And not just threats, but also demands. Like this demand.
British imams have demanded changes in the law and a strengthening of the Press Complaints Commission code to outlaw any possible publication of the cartoons of the prophet Muhammad in the UK.
That’s quite a demand. Quite a bold, confident, aggressive, demanding demand. I don’t think clerics and priests and rabbis and imams should make demands like that of secular societies.
Yesterday’s event, which involved imams and grassroots figures from throughout England and Scotland, marked the foundation of the Muslim Action Committee (MAC), whose leaders plan a continuous campaign to confront the alleged disparagement of Muslim communities and to call for “global civility”…Faiz Siddiqi, the MAC’s national convenor, said: “What is being called for is a change of culture. In any civilised society, if someone says, ‘don’t insult me’, you do not, out of respect for them.”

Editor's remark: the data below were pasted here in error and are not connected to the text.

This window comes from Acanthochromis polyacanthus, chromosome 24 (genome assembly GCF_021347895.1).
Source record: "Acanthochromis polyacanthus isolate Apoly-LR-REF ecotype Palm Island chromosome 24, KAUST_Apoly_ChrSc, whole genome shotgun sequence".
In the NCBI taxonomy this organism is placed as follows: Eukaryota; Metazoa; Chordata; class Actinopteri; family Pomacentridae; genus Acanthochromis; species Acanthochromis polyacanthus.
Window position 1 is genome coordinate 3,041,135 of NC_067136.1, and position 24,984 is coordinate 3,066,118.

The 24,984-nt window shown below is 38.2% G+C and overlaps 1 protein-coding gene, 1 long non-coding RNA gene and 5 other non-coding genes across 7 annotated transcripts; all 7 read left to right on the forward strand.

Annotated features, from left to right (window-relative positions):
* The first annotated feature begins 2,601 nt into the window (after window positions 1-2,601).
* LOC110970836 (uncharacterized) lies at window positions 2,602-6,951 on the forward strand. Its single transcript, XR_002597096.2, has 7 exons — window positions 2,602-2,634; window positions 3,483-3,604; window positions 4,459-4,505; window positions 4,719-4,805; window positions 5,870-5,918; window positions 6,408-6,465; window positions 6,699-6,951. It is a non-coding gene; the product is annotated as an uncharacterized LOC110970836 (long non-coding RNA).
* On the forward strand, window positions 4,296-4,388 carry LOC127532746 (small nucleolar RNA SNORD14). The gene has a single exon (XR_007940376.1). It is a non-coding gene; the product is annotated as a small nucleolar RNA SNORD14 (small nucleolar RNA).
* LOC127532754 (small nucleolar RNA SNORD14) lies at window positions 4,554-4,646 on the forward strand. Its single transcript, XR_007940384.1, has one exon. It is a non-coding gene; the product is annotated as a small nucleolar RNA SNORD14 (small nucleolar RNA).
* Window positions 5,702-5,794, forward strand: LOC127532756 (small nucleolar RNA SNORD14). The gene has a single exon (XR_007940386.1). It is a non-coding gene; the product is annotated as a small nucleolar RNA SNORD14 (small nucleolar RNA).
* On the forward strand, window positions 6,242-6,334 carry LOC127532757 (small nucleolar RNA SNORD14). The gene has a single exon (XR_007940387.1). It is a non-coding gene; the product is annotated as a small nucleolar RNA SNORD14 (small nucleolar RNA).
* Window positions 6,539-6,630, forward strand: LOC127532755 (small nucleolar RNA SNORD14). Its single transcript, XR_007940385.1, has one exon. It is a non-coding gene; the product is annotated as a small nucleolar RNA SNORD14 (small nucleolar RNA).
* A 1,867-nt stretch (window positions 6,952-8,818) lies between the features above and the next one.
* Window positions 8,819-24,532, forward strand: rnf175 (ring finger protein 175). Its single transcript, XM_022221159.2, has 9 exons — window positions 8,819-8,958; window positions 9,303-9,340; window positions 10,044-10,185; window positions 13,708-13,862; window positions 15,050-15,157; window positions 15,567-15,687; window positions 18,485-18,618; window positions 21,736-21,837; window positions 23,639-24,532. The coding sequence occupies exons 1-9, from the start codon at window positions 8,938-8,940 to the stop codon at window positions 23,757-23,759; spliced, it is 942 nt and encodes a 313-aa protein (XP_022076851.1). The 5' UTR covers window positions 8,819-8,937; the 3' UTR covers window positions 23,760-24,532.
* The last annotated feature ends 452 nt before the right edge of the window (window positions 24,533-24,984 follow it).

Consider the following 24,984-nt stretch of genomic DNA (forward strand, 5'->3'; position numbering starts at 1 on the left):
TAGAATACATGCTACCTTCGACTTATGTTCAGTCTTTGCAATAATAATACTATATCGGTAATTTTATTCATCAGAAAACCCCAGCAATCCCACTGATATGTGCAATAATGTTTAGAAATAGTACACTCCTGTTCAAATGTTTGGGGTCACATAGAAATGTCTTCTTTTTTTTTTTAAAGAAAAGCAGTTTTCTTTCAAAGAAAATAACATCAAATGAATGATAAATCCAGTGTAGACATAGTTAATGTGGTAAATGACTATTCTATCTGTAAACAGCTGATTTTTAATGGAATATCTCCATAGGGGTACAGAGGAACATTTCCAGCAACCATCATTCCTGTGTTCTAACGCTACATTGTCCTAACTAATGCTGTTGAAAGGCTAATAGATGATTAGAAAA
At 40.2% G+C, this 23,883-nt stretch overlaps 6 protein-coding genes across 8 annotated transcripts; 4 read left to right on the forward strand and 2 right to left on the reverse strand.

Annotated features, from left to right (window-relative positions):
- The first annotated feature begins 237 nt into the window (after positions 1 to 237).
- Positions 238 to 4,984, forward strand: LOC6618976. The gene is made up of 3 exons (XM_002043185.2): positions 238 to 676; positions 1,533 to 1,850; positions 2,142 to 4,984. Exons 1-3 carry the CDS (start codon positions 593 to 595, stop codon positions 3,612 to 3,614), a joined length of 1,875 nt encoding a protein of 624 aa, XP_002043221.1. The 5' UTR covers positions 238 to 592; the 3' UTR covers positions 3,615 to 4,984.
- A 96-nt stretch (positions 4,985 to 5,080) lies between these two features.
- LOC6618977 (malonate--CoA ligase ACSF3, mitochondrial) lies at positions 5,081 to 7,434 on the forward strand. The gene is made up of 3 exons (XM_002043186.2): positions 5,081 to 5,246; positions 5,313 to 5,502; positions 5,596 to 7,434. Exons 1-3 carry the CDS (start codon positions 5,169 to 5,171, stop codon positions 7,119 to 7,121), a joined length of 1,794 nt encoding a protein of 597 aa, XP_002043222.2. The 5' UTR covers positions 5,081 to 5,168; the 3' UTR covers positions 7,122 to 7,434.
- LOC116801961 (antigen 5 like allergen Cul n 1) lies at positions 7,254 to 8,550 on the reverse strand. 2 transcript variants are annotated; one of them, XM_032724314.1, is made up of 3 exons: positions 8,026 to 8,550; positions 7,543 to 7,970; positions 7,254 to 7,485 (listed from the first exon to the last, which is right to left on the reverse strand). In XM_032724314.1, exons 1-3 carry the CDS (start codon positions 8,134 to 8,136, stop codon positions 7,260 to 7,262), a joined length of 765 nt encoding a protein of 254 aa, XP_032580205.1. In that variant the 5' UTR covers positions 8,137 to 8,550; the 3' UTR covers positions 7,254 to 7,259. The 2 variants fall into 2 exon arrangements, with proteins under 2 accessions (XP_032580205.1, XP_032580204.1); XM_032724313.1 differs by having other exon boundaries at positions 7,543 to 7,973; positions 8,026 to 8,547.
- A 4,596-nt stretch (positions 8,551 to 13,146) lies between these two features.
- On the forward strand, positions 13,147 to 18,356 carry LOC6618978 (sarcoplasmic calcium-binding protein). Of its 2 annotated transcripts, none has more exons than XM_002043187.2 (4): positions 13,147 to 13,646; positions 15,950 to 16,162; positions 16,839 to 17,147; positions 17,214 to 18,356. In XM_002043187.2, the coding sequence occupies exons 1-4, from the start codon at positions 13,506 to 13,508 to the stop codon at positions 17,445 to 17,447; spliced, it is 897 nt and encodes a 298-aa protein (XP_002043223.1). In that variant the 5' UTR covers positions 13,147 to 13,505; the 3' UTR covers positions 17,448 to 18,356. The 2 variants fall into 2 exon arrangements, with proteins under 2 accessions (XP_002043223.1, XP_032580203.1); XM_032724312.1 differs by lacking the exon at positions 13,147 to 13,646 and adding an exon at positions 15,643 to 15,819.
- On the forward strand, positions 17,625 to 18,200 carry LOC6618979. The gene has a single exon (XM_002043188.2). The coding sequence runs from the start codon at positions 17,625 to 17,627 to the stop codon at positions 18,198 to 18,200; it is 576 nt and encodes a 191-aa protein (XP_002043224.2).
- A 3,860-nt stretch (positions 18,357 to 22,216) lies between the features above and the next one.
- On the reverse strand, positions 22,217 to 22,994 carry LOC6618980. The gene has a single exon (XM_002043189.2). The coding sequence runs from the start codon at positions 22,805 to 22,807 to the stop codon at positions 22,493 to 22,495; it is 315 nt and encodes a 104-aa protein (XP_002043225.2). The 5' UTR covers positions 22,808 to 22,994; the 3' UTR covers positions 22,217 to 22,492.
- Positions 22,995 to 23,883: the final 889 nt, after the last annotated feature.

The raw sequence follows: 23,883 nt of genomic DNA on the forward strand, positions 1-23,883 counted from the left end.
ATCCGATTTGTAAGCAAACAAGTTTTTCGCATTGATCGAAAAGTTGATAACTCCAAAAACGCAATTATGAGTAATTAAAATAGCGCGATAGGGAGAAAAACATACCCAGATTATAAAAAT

True. If you’re polite and reasonably kind, you don’t insult people. But in any civilised society, if someone says, ‘don’t insult Jesus’ or ‘don’t insult Spock’ or ‘don’t insult Aphrodite’ or ‘don’t insult Loki’ then that’s different. Siddiqi is confusing two completely different kinds of insult. That confusion of course is pervasive, and is a tool of coercion. But one could use the same logic about anything and everything, with the outcome that I keep pointing out: total mental paralysis. To be wearyingly repetitive, free speech isn’t free speech if it is forbidden to say anything offensive, and if one offensive thing is ruled out, why not all offensive things?